Have you ever read something with a premise so throat-punchingly terrifying that months or even years later you get the creeps thinking about it? Wrath James White’s “The Resurrectionist” is that book. If you’re a horror lightweight, this is not the story to start with. White, befitting his background as a world-class Kickboxer and MMA trainer, pulls zero punches in this 300-page package of high-octane nightmare fuel.
Ever since Dale McCarthy took up residence in a nearby house, Sarah Lincoln has suffered horrible nightmares: she awakens to her husband Josh’s throat being slit by a shadowy intruder, then is subjected to both physical and sexual assault before being violently murdered. The memories feel real to her, but murder victims also don’t wake up in the morning like nothing ever happened. What could be causing these vivid dreams?
Josh assures her it’s nothing but her imagination working overtime. If someone was breaking into the house, there would be evidence. He’d remember a fight. Whoever tried it would be broken in half. It’s just the stress from moving into a new home. Dale’s creepy, and he might have an unhealthy obsession with Sarah, but the scrawny weirdo’s too much of a chicken to act on those impulses. If he ever tried, then Josh, with his all-American physique, would tear off his arm and beat him to death with it.
But if that’s the case, why do things in the house seem different? Why does Sarah wake up in the morning on a bed with different sheets and pillowcases than she remembered falling asleep on? Why does the carpet feel wet under her bare feet, as though it was recently cleaned? Who put all the towels in the dryer? Did Josh suddenly take up doing housework without her knowing? Is she suffering from amnesia? Instinct tells her someone gets into their house at night, but nothing is missing, no one is hurt, and the police don’t investigate hunches.
Dale was born with a gift. By simply laying his hands on something dead, he can reassemble it and bring it back to life. What’s more if he uses this power on a human, the one brought back returns with no memories of his or her demise. It’s like it never happened. Think of all the good one could accomplish with such an ability. Think of the awesome responsibility that comes with such a gift. Think about what would happen if someone realized they could use it to literally get away with the most vile, depraved, murderous crimes imaginable. After all, it’s only murder if there’s a body. Imagine the futility of gathering evidence against someone who can kill at will and never leave a corpse. Imagine learning the truth and being unable to act because no one would believe you.
Now imagine Dale just moved in next door to you.
“The Resurrectionist” is pure hardcore, splatterpunk, zero-fucks-given, honest-to-gawd horror. While White’s gift for characterization isn’t as strong as other writers (Sarah and Josh are inconsistent and occasionally unlikable as protagonists), the sheer psychological impact of the mind games Dale plays with his new favorite victims are enough to render all but the most jaded connoisseur of terror slack-jawed with awe. Dale would give even Hannibal Lecter pause–after all, even at his worst the good doctor could only kill you once. Dale on the other hand could murder you a different way, every day, for an entire year, and even if you suspected it, even if you caught it on tape, even if you had iron-clad evidence in your hands to show the police, how would you convince anyone of the truth? Stomach-churning, insomnia-generating villains are hard to come by in this modern age, but if there’s one who you would fight harder to stay awake against than Freddy Krueger, Wrath James White dreamed him up in 2009.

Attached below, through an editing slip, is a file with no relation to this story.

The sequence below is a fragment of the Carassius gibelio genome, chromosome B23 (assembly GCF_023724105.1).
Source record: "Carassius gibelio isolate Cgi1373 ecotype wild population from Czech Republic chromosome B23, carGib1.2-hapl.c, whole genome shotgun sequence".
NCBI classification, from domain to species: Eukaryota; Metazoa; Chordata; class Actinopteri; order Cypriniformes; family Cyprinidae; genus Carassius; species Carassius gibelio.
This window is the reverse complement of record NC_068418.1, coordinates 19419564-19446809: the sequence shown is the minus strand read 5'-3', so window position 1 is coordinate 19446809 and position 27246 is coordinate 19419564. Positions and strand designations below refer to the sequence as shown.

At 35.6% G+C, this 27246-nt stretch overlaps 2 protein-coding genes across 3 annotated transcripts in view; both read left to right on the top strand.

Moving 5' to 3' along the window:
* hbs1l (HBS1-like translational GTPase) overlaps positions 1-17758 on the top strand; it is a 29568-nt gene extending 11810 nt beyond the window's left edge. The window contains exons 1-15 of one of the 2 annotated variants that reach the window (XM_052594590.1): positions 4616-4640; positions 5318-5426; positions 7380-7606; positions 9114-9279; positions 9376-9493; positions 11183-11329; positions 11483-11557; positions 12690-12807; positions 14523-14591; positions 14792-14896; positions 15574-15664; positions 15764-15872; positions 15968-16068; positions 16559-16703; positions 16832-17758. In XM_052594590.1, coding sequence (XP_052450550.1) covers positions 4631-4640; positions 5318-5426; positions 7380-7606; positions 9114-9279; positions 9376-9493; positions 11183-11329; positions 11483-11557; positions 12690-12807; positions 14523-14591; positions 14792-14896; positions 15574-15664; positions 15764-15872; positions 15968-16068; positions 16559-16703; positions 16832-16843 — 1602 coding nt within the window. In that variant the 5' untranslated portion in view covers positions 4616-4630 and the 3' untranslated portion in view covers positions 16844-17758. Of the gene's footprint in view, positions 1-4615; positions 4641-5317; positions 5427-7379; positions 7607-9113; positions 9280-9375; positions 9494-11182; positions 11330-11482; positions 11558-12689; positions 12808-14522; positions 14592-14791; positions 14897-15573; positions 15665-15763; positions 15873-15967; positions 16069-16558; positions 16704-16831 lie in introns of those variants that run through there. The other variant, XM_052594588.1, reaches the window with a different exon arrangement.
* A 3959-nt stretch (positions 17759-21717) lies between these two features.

One final note: this book was turned into the film “Come Back to Me” in 2014. As with most book-to-screen adaptations, stick to the source material. Nothing they could show on film can touch what happens in the book.
Most disturbing scene: Picking a most disturbing scene from “The Resurrectionist” is like trying to decide which tooth you’d prefer drilled without anesthetic: so many choices, and none of them appealing. I’m going with the first one that popped into my head. Dale initially experiments with his gift by bringing a dead kitten back to life, which doesn’t sound disturbing at all…until he starts killing it in increasingly sadistic ways to test the limits of his gift. Spoiler alert: no matter what he does, he cannot find a limit. Given the body of the rest of White’s work, neither can he.
In 1979, Michael Crisman was mauled by a radioactive Gorgar pinball machine. After the wounds healed, doctors discovered his DNA had been re-coded. No longer fully human, Michael requires regular infusions of video games in order to continue living among you. If you see him, he can see you. Make no sudden moves, but instead bribe him with old issues of computer and video game magazines or a mint-in-box copy of Dragon Warrior IV. If he made you laugh, drop a tip in his jar at (If he didn't make you laugh, donate to cure his compulsion to bang keyboards by sending an absurdly huge amount of money to his tip jar instead. That'll show him!)